We are pleased to participate in the A to Z Blog Challenge (http://www.a-to-zchallenge.com/). The Story Crossroads theme for this year is Hope & Healing…folktales around the world that beat back viruses. Each post highlights one or more balms to soothe and cure our struggles of today with oral tradition and lore of the past. At times, a post will make a connection to history. You can guess what inspired this theme. Yes, the COVID-19. What better time to delve into tales where things can and do turn out “happily ever after”?
The power of healing blindness is contained—of all minerals—jade. This lovely green ornamental mineral is highly featured in Chinese art as well as surrounding countries. Jade symbolizes purity or purification. Thus, One must wonder if it’s the container and not the ointment inside that makes all the difference in the following folktale known simply as “The Jade Bottle.”
Shi Long shares bread with old man-really god of mountain. God rewards youth with jade bottle/healing ointment. Heal girl who is blind? Marry? Boy heals but father breaks promise to allow marriage. Youth run! Pursued! Youth marry. Father burns them. Old man/god takes jade bottle. Revived! Happy!
Find Version in the “Folktales of Love from China”: https://books.google.com/books?id=EAvADgAAQBAJ&pg=PA46&lpg=PA46&dq=cure+blindness+folktale&source=bl&ots=ohlOgB5S_L&sig=ACfU3U1ZdPDNWgjAOmVW3KbS7yPrvSE7-w&hl=en&sa=X&ved=2ahUKEwjJo57uzsjoAhUIK80KHWnBCbAQ6AEwDXoECAgQAQ#v=onepage&q=cure%20blindness%20folktale&f=false
Compare to History:
There have been many ancient Chinese Civil Wars, and crazy enough, have affected eyesight for generations and centuries. Soldiers for these wars were recruited from the strongest man with great eyesight. Those who were weaker and could not see so good were left at home. Soldiers died. The man left behind and families and their children inherited their bad eyes. Myopia, also known as nearsightedness, can sometimes be as high as 90% in east Asia compared to only 12% of Americans and 23% of Australians.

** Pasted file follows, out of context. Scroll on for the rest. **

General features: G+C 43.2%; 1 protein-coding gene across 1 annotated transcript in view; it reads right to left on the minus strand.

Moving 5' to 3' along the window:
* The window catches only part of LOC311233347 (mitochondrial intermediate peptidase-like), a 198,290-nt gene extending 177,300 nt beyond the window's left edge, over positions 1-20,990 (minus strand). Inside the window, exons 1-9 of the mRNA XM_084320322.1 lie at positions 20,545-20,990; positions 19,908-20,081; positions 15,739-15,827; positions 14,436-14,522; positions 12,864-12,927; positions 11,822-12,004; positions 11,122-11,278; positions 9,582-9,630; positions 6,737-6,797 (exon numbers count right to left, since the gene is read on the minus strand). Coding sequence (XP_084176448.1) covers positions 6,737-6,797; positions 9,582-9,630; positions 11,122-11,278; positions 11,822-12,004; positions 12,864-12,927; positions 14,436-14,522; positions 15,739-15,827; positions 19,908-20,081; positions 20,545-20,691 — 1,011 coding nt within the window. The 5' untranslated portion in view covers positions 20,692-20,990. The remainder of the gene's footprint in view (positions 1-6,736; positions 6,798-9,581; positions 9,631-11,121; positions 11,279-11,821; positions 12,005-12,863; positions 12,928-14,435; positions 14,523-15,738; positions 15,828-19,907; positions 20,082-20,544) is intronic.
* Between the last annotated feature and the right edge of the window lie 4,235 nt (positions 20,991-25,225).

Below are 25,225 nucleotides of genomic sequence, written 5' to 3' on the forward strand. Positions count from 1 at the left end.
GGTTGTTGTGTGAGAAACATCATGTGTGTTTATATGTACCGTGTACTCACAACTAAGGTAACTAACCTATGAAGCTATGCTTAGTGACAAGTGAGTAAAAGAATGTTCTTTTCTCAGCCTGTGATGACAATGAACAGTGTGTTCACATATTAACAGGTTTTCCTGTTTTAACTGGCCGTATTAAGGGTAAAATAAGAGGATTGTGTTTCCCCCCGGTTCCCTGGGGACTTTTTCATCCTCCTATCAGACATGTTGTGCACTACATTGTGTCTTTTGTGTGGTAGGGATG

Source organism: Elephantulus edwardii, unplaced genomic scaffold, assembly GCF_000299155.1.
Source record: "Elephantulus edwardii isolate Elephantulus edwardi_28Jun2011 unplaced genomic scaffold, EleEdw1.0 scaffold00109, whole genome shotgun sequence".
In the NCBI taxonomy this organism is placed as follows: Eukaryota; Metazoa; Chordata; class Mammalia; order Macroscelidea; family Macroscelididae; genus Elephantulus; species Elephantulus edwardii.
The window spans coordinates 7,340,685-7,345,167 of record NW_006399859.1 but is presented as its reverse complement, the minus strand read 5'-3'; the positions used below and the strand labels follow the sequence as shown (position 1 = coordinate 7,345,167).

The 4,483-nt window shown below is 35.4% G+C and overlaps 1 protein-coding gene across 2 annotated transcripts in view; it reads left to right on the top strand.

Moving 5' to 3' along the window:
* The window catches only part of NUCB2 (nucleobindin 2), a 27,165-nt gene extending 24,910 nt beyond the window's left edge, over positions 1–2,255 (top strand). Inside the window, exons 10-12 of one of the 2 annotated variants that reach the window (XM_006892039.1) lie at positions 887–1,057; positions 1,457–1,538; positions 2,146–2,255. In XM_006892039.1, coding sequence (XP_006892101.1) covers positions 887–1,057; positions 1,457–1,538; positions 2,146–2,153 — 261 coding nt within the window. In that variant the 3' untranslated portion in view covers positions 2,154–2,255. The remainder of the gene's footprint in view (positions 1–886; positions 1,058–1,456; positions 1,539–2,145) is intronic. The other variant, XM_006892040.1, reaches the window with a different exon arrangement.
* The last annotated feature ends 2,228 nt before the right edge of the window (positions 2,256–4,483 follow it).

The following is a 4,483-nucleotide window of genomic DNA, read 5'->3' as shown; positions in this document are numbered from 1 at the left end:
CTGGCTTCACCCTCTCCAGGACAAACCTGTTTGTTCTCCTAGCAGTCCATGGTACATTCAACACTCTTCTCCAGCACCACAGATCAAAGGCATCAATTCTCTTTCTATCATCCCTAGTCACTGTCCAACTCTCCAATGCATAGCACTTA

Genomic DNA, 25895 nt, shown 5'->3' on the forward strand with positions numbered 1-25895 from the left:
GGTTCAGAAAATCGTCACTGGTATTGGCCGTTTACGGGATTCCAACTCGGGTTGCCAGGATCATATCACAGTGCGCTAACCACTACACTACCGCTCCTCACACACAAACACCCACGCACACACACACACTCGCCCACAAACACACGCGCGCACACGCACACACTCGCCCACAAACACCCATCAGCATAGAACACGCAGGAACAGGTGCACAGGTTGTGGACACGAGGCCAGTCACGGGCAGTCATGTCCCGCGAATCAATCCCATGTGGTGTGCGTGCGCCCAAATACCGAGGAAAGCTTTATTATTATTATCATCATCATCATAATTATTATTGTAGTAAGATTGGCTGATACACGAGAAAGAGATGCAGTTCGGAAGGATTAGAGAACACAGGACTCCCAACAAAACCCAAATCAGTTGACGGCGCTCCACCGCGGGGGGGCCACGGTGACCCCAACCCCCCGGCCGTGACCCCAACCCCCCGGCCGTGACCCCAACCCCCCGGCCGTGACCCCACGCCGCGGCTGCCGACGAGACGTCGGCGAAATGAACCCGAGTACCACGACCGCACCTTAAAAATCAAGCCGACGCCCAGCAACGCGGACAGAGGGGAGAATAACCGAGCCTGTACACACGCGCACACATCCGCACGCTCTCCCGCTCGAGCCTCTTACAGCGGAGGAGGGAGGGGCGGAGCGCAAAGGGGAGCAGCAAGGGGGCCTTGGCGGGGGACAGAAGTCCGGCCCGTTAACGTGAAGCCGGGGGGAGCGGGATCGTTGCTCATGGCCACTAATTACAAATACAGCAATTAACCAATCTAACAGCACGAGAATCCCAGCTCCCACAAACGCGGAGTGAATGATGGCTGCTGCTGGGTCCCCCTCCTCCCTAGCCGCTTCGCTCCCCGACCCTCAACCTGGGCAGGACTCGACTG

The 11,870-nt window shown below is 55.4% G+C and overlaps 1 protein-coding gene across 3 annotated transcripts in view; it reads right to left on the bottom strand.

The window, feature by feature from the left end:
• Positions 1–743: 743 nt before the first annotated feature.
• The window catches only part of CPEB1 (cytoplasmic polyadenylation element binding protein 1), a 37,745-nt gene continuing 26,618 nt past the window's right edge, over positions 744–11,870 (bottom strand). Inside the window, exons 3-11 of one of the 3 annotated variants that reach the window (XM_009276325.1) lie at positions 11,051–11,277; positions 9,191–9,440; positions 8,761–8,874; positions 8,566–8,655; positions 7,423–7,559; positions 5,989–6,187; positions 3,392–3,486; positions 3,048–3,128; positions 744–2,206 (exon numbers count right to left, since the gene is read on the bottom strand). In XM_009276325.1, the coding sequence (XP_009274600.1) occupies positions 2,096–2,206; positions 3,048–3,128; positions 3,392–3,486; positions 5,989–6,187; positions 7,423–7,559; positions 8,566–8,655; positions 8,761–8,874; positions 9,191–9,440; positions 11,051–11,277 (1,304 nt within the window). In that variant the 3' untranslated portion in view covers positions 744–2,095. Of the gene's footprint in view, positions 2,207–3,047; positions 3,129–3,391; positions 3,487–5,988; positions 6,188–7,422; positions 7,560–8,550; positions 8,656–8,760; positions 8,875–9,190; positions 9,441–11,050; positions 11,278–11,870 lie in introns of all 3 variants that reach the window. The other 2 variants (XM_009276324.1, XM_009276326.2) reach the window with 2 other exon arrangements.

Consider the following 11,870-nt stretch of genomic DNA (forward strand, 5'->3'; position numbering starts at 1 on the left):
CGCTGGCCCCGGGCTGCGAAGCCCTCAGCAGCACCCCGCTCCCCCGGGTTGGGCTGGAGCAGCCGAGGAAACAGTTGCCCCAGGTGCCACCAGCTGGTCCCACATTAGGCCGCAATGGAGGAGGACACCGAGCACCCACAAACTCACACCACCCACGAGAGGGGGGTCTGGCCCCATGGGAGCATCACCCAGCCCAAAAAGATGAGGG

While the folktale does not explain how the girl became blind, I now wonder if it could be nearsightedness.
More on History: http://newoptixoptometry.com/why-do-asians-have-bad-eyesight/
Brothers can be rough with each other. My Dad is a twin, and he got in plenty of trouble with him. Yet, the extreme found in this story called “The Two Travelers.”
Brothers named Truth and Untrue fought while traveling. Ow! Untrue blinded True. Blinded brother spent night in tree (safety from wild animals). He overheard animals talking and learned the king was going blind and his daughter was going deaf. Lime tree’s dew heals blindness. Crumb cures deafness. True heals all.
Version of Story: http://www.pitt.edu/~dash/type0613.html#norway
Compare to History:
Scandinavians, which of course includes Norwegians, had a tradition during the Viking times of planting sacred trees. This was likely to reflect the world tree, Yggdrasil, that had roots connecting to the underworld, the land of the giants, and home of the gods.
More on History: https://norwegianjournaloffriluftsliv.com/doc/192010.pdf as well as https://www.healthline.com/nutrition/linden-tea#section10
Please share in the comments…or anything on your mind.While you enjoy this blog, Story Crossroads has year-round offerings in process of being adapted due to COVID-19. Our postponed Festival is now scheduled for May 12, 2021 with other virtual plans that can be seen here: https://storycrossroads.org/contingency-plans-covid-19/ and http://www.storycrossroads.org/virtual.
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